The best parts: long walks and talks with the person who’s best at holding up the mirror for me in such a way that I can really see myself and my life in perspective, and Thanksgiving.
You read that right: Thanksgiving
Being a bi-national family, we’ve always celebrated both Canadian and American Thanksgiving. I would always invite whoever was handy from our friend set, and after a while it kind of became a chosen-family tradition. Unbeknownst to us, our friends have continued the tradition in our absence. When they realized I was going to be here, they shifted the celebration by a week and we celebrated Thanksgiving on Sunday afternoon.
It was impossible not to tear up a bit while Robert prayed over the meal: Turkey, ham, roasted sweet potatoes with onions, sweet potatoe casserole, green bean casserole, homemade rolls, homemade applesauce, cranberry sauce, two kinds of stuffing, mashed potatoes & gravy, pumpkin, apple & pecan pies and about seven other things I can’t remember or don’t know the names of.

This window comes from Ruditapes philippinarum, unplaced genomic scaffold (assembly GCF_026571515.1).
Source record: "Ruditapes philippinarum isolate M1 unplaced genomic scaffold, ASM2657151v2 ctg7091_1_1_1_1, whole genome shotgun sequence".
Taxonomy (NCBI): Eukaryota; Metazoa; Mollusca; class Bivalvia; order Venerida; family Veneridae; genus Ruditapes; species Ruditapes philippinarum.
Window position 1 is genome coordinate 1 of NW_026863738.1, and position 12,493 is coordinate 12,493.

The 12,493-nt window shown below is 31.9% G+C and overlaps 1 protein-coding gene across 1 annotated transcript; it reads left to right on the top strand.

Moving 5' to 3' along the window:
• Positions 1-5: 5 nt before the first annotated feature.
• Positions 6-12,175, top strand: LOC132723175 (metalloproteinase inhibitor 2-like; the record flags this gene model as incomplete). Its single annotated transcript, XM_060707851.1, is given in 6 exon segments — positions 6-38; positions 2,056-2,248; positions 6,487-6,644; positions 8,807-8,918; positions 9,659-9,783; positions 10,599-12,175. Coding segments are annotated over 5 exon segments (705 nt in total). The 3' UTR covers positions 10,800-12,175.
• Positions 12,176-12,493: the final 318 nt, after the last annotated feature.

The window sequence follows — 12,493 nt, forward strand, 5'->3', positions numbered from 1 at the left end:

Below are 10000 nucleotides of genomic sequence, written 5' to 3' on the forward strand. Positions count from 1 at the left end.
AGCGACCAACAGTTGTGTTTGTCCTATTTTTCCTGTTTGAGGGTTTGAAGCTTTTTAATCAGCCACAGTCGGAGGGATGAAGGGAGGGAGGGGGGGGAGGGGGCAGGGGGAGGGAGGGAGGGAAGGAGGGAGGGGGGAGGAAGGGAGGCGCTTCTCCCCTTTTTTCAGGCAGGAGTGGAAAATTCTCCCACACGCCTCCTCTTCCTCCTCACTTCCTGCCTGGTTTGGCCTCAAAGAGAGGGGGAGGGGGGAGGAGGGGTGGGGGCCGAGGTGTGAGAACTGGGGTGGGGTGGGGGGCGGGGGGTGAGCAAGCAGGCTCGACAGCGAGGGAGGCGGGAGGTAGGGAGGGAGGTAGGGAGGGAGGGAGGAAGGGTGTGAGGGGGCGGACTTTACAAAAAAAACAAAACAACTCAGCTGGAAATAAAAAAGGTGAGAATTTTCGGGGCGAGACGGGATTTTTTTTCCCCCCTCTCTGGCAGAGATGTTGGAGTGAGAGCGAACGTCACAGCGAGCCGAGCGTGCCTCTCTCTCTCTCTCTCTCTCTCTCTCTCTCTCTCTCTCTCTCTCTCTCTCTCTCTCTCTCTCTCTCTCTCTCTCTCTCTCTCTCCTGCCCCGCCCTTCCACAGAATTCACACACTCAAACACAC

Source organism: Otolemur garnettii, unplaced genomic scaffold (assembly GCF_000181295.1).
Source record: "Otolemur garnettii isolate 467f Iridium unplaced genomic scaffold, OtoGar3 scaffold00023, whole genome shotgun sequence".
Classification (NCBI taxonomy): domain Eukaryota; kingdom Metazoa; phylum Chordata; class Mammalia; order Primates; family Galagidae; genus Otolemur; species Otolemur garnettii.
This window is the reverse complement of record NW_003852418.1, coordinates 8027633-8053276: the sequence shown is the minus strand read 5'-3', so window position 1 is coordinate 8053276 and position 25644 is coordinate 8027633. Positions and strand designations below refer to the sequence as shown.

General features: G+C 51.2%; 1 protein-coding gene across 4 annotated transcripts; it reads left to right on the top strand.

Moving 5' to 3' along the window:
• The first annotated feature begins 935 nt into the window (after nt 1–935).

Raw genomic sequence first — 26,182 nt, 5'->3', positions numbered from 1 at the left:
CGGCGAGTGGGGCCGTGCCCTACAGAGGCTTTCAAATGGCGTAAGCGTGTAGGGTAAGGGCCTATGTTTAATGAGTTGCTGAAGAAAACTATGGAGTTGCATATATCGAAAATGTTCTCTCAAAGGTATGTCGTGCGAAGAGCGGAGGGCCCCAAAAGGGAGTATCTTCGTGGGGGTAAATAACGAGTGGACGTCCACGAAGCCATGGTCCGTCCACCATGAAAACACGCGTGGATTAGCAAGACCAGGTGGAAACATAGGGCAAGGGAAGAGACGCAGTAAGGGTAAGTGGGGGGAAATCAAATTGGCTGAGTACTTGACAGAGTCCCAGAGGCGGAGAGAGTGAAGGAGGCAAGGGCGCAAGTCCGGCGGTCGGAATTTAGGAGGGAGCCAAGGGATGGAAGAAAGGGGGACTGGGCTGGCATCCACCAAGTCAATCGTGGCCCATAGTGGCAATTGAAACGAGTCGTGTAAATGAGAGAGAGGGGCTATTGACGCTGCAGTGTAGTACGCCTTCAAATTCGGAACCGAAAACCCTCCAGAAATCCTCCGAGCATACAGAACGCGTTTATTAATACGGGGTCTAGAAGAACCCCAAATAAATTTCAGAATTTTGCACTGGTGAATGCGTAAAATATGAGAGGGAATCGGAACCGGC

Every now and then I am acutely aware of how very blessed we are with our circle of friends.
These are people we see only a couple of times a year, if we’re lucky. People who bend over backwards to help us with the location dependent aspects of our nomadic lives. People who will drop everything on a given Sunday, cook for hours the day before and keep their kids out late just to celebrate my presence and remember a day that matters to no one in the community but me. That is the definition of love.
The house exploded when I pulled in the driveway.
Children poured out of the front door like bees from a hive and enveloped me in a group hug of Lilliputian proportions. There were only four families in attendance, but between them there are 24 children. We have above average friends!
I was presented with offerings of yard flowers, embossed leather bookmarks and a bracelet and a myriad of kisses in between the cacophony of “Mrs. Millers!” My Ukrainian boys wormed their way to the front and hit me with their best English. My big boys, too cool to push through the fray, saved their hugs for after the first wave of littles had washed over me. The girls continued to bring me flowers until I had an enormous pile of purple on the counter. Babies rotated through my arms at a dizzying rate as bigger kids dazzled me with yo-yo tricks and their fondant sculpture projects and stories about dogs and chickens.
There is no love like the overwhelming love of children.
It was hard to hug my friends goodbye:
- Randy & Lois who keep so many of our plates spinning, who are always first in line to offer help when we need it.